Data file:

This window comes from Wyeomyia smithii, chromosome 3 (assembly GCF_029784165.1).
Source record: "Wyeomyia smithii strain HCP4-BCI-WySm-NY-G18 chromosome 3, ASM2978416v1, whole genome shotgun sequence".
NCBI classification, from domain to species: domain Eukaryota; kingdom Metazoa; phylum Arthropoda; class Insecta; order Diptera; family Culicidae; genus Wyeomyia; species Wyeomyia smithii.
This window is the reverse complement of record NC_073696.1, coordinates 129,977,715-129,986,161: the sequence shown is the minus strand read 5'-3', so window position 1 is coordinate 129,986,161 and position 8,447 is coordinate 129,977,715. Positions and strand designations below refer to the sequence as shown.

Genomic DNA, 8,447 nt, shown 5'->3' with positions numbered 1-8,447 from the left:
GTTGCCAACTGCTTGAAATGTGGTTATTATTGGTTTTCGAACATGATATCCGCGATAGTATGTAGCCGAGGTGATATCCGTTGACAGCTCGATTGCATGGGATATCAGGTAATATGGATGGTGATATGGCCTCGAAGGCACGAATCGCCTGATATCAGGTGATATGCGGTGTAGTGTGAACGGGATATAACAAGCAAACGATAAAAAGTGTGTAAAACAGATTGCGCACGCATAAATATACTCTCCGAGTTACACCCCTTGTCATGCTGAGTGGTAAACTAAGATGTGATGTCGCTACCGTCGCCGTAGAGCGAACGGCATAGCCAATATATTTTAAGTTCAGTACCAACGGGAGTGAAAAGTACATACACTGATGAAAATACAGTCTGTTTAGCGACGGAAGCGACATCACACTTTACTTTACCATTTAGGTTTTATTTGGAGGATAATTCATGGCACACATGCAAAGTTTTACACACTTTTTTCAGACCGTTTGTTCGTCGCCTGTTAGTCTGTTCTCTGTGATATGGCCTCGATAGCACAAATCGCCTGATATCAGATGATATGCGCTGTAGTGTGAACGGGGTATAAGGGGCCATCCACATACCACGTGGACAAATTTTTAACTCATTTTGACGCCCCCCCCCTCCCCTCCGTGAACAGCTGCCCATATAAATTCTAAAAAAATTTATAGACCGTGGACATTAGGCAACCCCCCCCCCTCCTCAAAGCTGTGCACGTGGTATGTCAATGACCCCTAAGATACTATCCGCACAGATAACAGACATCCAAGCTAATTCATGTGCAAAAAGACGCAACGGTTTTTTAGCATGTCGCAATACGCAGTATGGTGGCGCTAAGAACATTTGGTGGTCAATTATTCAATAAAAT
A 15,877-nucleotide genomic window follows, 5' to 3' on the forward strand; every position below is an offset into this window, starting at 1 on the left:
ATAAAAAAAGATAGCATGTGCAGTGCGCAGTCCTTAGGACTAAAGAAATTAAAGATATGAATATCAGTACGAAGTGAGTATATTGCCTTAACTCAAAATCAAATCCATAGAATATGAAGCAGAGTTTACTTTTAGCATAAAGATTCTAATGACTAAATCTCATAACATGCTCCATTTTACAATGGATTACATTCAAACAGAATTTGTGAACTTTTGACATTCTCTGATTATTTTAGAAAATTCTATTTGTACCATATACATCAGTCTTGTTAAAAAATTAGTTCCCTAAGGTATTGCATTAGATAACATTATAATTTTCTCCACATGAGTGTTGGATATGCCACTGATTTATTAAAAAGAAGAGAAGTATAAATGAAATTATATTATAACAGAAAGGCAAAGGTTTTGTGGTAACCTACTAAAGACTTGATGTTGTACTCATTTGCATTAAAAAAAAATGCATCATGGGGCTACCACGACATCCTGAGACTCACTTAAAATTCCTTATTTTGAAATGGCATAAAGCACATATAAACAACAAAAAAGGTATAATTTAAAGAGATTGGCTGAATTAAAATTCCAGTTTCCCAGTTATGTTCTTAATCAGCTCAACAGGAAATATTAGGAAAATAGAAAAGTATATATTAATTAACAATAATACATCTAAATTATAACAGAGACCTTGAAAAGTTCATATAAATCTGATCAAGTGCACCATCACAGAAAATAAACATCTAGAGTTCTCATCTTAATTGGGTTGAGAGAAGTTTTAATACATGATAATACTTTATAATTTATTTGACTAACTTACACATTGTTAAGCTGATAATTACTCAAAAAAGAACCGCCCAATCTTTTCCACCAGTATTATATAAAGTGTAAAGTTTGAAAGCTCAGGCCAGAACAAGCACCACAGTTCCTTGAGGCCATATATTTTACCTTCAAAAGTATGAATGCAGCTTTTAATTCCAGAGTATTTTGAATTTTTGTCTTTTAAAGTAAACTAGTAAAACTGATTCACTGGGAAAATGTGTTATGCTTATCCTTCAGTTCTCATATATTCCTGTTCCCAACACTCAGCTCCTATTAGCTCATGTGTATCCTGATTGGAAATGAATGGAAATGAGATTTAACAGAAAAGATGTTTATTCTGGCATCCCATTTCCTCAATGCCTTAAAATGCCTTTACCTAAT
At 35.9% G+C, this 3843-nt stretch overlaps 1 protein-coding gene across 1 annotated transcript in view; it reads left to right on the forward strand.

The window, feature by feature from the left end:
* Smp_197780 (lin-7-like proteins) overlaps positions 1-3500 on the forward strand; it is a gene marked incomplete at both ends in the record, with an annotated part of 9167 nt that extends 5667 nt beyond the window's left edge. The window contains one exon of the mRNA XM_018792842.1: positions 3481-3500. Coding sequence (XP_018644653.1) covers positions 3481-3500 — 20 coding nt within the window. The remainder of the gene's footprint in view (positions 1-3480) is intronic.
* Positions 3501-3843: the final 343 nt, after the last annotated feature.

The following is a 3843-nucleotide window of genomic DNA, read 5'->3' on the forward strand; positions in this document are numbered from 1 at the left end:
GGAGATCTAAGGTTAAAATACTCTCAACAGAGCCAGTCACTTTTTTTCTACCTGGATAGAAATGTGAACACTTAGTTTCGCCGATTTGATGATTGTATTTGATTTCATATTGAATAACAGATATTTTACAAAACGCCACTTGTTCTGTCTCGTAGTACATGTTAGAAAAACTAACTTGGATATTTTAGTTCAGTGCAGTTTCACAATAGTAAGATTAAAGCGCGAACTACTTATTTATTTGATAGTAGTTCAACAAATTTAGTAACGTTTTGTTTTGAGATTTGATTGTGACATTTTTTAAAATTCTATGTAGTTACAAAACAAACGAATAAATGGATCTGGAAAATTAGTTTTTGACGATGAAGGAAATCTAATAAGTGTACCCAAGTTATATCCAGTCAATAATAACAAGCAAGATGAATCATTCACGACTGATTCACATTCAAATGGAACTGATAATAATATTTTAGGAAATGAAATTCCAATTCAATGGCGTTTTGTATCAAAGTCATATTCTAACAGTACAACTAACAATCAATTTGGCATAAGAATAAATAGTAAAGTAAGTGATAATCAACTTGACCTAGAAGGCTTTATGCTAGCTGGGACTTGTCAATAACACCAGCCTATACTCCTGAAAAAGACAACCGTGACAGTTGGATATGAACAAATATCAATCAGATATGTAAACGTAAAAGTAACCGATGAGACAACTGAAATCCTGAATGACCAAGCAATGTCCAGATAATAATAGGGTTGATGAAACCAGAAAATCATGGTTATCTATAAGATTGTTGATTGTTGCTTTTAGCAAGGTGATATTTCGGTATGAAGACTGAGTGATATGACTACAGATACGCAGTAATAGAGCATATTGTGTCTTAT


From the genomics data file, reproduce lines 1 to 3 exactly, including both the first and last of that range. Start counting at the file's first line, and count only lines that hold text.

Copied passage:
This window comes from Wyeomyia smithii, chromosome 3 (assembly GCF_029784165.1).
Source record: "Wyeomyia smithii strain HCP4-BCI-WySm-NY-G18 chromosome 3, ASM2978416v1, whole genome shotgun sequence".
NCBI classification, from domain to species: domain Eukaryota; kingdom Metazoa; phylum Arthropoda; class Insecta; order Diptera; family Culicidae; genus Wyeomyia; species Wyeomyia smithii.